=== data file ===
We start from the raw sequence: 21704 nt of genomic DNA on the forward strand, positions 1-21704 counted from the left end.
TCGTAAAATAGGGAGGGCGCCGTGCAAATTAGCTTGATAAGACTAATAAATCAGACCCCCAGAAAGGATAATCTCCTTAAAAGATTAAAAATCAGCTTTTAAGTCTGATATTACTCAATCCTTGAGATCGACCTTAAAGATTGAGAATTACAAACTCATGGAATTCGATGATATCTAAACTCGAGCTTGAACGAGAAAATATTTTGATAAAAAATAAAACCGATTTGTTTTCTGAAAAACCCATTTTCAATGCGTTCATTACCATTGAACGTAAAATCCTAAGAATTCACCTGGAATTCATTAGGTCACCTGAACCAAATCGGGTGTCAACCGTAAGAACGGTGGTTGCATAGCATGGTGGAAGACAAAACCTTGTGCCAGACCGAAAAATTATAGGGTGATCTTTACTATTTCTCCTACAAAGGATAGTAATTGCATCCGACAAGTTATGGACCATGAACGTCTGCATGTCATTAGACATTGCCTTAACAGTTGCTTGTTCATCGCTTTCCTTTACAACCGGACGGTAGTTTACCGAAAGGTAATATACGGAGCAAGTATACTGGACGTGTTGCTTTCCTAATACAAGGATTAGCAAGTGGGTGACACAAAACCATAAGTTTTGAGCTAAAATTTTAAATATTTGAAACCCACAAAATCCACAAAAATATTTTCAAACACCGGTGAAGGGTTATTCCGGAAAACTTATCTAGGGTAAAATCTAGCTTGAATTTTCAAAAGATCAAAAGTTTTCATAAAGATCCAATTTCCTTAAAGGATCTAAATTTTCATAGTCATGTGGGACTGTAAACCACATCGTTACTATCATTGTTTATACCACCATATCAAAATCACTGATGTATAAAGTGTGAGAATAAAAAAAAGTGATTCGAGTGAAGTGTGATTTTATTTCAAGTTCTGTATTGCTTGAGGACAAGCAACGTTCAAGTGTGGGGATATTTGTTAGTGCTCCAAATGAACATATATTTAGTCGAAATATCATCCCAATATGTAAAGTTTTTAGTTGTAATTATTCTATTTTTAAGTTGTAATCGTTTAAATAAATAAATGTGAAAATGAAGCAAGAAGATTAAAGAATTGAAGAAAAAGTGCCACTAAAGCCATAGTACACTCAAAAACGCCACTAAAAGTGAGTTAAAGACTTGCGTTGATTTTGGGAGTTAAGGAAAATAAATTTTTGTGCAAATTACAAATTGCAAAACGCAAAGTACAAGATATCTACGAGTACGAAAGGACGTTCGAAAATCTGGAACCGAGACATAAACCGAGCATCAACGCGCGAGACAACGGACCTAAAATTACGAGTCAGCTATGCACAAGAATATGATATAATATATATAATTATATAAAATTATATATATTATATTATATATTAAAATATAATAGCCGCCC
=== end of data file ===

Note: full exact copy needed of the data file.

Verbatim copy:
We start from the raw sequence: 21704 nt of genomic DNA on the forward strand, positions 1-21704 counted from the left end.
TCGTAAAATAGGGAGGGCGCCGTGCAAATTAGCTTGATAAGACTAATAAATCAGACCCCCAGAAAGGATAATCTCCTTAAAAGATTAAAAATCAGCTTTTAAGTCTGATATTACTCAATCCTTGAGATCGACCTTAAAGATTGAGAATTACAAACTCATGGAATTCGATGATATCTAAACTCGAGCTTGAACGAGAAAATATTTTGATAAAAAATAAAACCGATTTGTTTTCTGAAAAACCCATTTTCAATGCGTTCATTACCATTGAACGTAAAATCCTAAGAATTCACCTGGAATTCATTAGGTCACCTGAACCAAATCGGGTGTCAACCGTAAGAACGGTGGTTGCATAGCATGGTGGAAGACAAAACCTTGTGCCAGACCGAAAAATTATAGGGTGATCTTTACTATTTCTCCTACAAAGGATAGTAATTGCATCCGACAAGTTATGGACCATGAACGTCTGCATGTCATTAGACATTGCCTTAACAGTTGCTTGTTCATCGCTTTCCTTTACAACCGGACGGTAGTTTACCGAAAGGTAATATACGGAGCAAGTATACTGGACGTGTTGCTTTCCTAATACAAGGATTAGCAAGTGGGTGACACAAAACCATAAGTTTTGAGCTAAAATTTTAAATATTTGAAACCCACAAAATCCACAAAAATATTTTCAAACACCGGTGAAGGGTTATTCCGGAAAACTTATCTAGGGTAAAATCTAGCTTGAATTTTCAAAAGATCAAAAGTTTTCATAAAGATCCAATTTCCTTAAAGGATCTAAATTTTCATAGTCATGTGGGACTGTAAACCACATCGTTACTATCATTGTTTATACCACCATATCAAAATCACTGATGTATAAAGTGTGAGAATAAAAAAAAGTGATTCGAGTGAAGTGTGATTTTATTTCAAGTTCTGTATTGCTTGAGGACAAGCAACGTTCAAGTGTGGGGATATTTGTTAGTGCTCCAAATGAACATATATTTAGTCGAAATATCATCCCAATATGTAAAGTTTTTAGTTGTAATTATTCTATTTTTAAGTTGTAATCGTTTAAATAAATAAATGTGAAAATGAAGCAAGAAGATTAAAGAATTGAAGAAAAAGTGCCACTAAAGCCATAGTACACTCAAAAACGCCACTAAAAGTGAGTTAAAGACTTGCGTTGATTTTGGGAGTTAAGGAAAATAAATTTTTGTGCAAATTACAAATTGCAAAACGCAAAGTACAAGATATCTACGAGTACGAAAGGACGTTCGAAAATCTGGAACCGAGACATAAACCGAGCATCAACGCGCGAGACAACGGACCTAAAATTACGAGTCAGCTATGCACAAGAATATGATATAATATATATAATTATATAAAATTATATATATTATATTATATATTAAAATATAATAGCCGCCC